What is Cervical Cancer?
- Cervical cancer is a sexually transmitted disease, caused by the HPV or Human Papilloma Virus. HPV is responsible for over 95% of cervical cancer cases.
- Though HPV infection is common, long-lasting infection by certain strains of HPV translate into cancer in the host.
- Currently, cervical cancer is prevented through screening and vaccination.
What are the available vaccines?
- Currently, 2 globally licensed vaccines are available in the country:
- Gradasil– a quadrivalent vaccine, costing Rs. 2,800 per dose, from Merck
- Cervarix– a bivalent vaccine, costing Rs 3,299 per dose, from GlaxoSmithKline
- HPV vaccination was introduced as early as 2008. However, it is yet to be included in the national immunization program.
- In 2009, a vaccine delivery and demonstration project was started in Gujarat and Andhra Pradesh. This project was led by PATH, an international non-profit organization. However, following reports of death of 7 girls who had received the vaccine, the project was suspended in 2010.
What is Cervavac?
- Cervavac is the country’s 1st quadrivalent HPV vaccine (qHPV).
- It was developed indigenously by Serum Institute of India. This vaccine has been in the making for nearly 4 years.
- It recently received approval for market authorization from the DCGI (Drug Controller General of India).
- This vaccine can be used in individuals as young as 9 years old. copyright©iasexpress.net
- It was developed based on VLP or virus like particles, similar to hep-B vaccine (for hepatitis).
- It provides protection against the disease by generating antibodies against the virus’ L1 protein.
- Clinical trial for the vaccine started in 2019 and involved thousands of participants from 12 states.
- The vaccine was evaluated in a PPP model (public-private partnership)- involving IARC scientists, Indian Government’s Department of Biotechnology, US States National Institutes of Health and the Bill & Melinda Gates Foundation. This model enabled the completion of phase II and III trials, despite the pandemic.
- According to SII, phase III trials showed robust immune response in all the recipients. The vaccine’s antibody response is reported to be 1,000 times more than the required baseline, against all types of HPV. The results also showed excellent safety records.
Why is it significant?
- Cervical cancer is the 2nd most common cancer type among women between 15 and 44 years. It is also the 2nd most common cause of cancer death among this category of women.
- Most of the developed nations have considerably reduced HPV virulence in the last 15 years. However, India remains an outlier.
- India is home to 1/5th of the global burden of cervical cancers according to International Agency for Research on Cancer, under WHO. In a year, the country records 1.23 lakh cases and some 67,000 deaths. copyright©iasexpress.net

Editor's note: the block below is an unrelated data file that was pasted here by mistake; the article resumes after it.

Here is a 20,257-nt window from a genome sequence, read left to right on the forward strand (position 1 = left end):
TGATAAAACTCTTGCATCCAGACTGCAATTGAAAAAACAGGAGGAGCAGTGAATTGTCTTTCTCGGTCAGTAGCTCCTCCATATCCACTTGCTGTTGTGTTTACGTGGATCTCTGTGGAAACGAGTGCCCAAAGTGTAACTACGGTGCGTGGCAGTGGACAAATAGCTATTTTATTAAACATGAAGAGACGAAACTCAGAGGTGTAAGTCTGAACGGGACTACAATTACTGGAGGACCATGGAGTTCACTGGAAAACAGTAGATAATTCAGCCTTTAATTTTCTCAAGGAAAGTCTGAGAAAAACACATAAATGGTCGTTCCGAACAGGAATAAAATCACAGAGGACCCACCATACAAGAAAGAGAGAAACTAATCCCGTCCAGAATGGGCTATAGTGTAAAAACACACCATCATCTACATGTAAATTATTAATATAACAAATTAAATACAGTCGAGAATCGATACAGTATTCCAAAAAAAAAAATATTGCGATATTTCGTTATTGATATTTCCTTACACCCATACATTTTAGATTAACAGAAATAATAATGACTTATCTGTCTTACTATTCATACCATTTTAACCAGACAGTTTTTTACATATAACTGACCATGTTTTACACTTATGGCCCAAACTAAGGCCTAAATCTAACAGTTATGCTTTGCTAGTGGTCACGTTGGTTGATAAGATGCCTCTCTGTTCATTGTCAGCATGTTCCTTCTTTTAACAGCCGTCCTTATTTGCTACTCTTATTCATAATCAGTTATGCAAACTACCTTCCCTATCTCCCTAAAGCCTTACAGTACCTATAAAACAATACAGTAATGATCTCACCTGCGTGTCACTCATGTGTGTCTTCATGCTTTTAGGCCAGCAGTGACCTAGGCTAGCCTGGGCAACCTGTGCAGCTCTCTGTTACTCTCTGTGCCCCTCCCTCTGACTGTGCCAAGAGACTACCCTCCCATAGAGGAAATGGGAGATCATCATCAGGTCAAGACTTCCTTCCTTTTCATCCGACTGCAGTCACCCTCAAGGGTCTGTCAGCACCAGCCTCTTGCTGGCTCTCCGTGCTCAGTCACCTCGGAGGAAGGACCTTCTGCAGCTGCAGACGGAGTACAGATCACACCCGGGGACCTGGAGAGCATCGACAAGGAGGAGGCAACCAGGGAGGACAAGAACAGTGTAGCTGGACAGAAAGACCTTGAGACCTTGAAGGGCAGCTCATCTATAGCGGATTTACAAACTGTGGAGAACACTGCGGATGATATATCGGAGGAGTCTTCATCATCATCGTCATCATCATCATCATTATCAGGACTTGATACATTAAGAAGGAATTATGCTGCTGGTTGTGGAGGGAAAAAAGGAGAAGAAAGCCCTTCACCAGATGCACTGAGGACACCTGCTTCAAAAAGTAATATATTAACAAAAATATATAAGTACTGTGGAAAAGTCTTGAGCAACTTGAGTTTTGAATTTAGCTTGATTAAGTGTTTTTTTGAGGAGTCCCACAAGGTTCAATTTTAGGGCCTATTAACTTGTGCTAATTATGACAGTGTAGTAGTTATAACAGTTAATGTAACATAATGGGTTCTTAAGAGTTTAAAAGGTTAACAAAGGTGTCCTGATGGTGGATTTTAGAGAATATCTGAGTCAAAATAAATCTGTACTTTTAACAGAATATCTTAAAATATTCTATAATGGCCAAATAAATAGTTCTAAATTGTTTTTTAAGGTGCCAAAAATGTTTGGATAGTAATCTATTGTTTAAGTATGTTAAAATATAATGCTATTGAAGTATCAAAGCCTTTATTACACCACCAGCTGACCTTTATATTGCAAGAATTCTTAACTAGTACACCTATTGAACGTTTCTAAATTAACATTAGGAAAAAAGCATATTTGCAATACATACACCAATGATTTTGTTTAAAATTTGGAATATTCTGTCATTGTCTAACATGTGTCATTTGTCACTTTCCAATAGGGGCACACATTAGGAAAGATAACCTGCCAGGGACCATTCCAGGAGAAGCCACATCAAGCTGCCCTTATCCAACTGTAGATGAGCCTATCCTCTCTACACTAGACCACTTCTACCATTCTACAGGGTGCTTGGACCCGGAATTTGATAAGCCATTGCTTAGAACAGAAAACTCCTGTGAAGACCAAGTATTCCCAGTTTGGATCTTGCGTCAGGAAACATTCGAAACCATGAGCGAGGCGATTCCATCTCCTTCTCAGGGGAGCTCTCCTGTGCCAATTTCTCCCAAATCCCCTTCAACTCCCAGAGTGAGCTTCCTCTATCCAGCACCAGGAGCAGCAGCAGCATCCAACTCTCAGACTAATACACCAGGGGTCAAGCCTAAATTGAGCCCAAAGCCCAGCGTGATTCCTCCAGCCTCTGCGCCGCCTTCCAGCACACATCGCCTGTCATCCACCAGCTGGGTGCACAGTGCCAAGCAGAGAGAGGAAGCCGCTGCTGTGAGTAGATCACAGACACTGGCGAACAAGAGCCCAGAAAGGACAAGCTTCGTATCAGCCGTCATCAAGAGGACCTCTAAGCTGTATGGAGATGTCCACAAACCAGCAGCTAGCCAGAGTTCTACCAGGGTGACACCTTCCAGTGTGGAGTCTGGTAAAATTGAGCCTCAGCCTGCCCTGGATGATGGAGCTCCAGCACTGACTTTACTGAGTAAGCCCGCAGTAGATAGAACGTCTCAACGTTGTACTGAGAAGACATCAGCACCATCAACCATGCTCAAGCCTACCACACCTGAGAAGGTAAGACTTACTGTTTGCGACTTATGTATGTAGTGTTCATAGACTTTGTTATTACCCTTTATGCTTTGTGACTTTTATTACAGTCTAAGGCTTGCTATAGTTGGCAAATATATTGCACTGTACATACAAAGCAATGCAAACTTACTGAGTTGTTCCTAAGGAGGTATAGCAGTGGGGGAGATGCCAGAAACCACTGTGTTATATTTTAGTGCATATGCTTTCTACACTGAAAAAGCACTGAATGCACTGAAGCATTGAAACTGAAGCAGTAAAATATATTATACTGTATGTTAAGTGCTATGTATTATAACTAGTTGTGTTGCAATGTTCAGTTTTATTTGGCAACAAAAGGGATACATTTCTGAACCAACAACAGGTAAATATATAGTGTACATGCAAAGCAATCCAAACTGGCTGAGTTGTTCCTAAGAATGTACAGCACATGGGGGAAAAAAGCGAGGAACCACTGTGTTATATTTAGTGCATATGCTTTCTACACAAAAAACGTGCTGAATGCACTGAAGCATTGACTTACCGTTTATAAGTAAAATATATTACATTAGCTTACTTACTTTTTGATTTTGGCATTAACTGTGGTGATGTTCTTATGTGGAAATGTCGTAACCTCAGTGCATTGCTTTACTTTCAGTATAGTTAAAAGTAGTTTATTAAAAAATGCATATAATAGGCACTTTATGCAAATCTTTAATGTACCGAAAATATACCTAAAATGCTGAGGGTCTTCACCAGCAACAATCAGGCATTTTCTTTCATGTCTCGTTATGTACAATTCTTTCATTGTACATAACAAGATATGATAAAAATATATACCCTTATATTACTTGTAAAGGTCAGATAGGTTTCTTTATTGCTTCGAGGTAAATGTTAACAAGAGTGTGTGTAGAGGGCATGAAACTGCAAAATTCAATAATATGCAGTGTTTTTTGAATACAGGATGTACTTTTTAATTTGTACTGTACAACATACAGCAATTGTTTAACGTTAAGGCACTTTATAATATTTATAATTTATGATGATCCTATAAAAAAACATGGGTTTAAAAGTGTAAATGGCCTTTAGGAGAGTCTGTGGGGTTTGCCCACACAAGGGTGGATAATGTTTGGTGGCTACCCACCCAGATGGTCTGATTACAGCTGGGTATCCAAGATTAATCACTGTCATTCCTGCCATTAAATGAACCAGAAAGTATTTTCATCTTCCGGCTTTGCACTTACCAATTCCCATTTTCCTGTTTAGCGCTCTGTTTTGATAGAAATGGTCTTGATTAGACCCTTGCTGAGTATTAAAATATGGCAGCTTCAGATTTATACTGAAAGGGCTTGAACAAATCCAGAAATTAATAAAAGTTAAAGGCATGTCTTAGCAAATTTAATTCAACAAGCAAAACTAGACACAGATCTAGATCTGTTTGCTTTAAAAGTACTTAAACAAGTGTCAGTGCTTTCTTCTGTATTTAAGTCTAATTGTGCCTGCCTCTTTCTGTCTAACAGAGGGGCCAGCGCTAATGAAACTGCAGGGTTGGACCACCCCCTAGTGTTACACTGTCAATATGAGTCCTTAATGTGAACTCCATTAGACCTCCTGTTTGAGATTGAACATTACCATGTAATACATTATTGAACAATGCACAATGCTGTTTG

- According to Health Ministry data, there are over 4 lakh cervical cancer patients at any given time, in India.
- In 2018, the NTAGI (National Technical Advisory Group on Immunization) recommended the inclusion of HPV vaccine in the Universal Immunization Program. However, the expensiveness of the available vaccines proved a deterrent i.e. the regimen would cost above Rs. 4,000.
- Now, with the DCGI’s approval, the homegrown vaccine could be a game-changer in the fight against cervical cancer.
- Cervavac is likely to be available at a more affordable cost than the currently available vaccines.
- With the approval, the government will be able to procure sufficient HPV vaccines for some 50 million girls in the 9-14 years age group. The vaccines might be procured at a special price.
- This would be a huge step in accelerating cervical cancer elimination, not only from India, but globally- according to a statement from IARC-WHO.
- A vast majority of these deaths occur in middle- and low-income countries. WHO has been planning to vaccinate 90% of women under 15 years by 2030. However, the plan hasn’t seen any progress- mainly because of the big pharmaceutical companies’ monopoly on HPV vaccines.
- SII stated that Cervavac is to be made available to developing countries in the ‘near future’. Hence, there is a huge potential for India, with regards to vaccine diplomacy. copyright©iasexpress.net
What is the way ahead?
- Early detection and management are key to controlling cervical cancer deaths.
- Less than 10% of women get screened for cervical cancer in India. Ideally, all women, between 30 and 49 years of age, must get screened- even in the absence of symptoms.
- The Health Ministry guidelines call for screening every 5 years, for women over the age of 30 years. This screening can be undertaken at primary health centers and sub-health centers. However, studies show that India’s public health system is still largely ill-equipped to carry out such gynaecological procedures- even though they are relatively inexpensive.
- Hence, vaccination is a better option, also because it is difficult to convince many women to undergo screening process.
- In 2016, an ICMR multidisciplinary group looked into the globally available evidence of efficacy, immunogenicity, adverse effects and economics of HPV vaccines. The group recommended the administration of 2 doses to adolescent girls.
- As vaccination is most effective when administered before an individual’s 1st sexual intercourse, efforts must be made to expedite the new vaccine’s deployment, post-clearance from the regulators.
Cervical cancer, despite being a preventable disease, kills a woman every 8 minutes in India. If all goes well with the regulatory clearance, the government must gear up to roll out the vaccine for the target population. copyright©iasexpress.net
Practice Question for Mains
What is Cervavac? Examine the significance of its development. (250 words)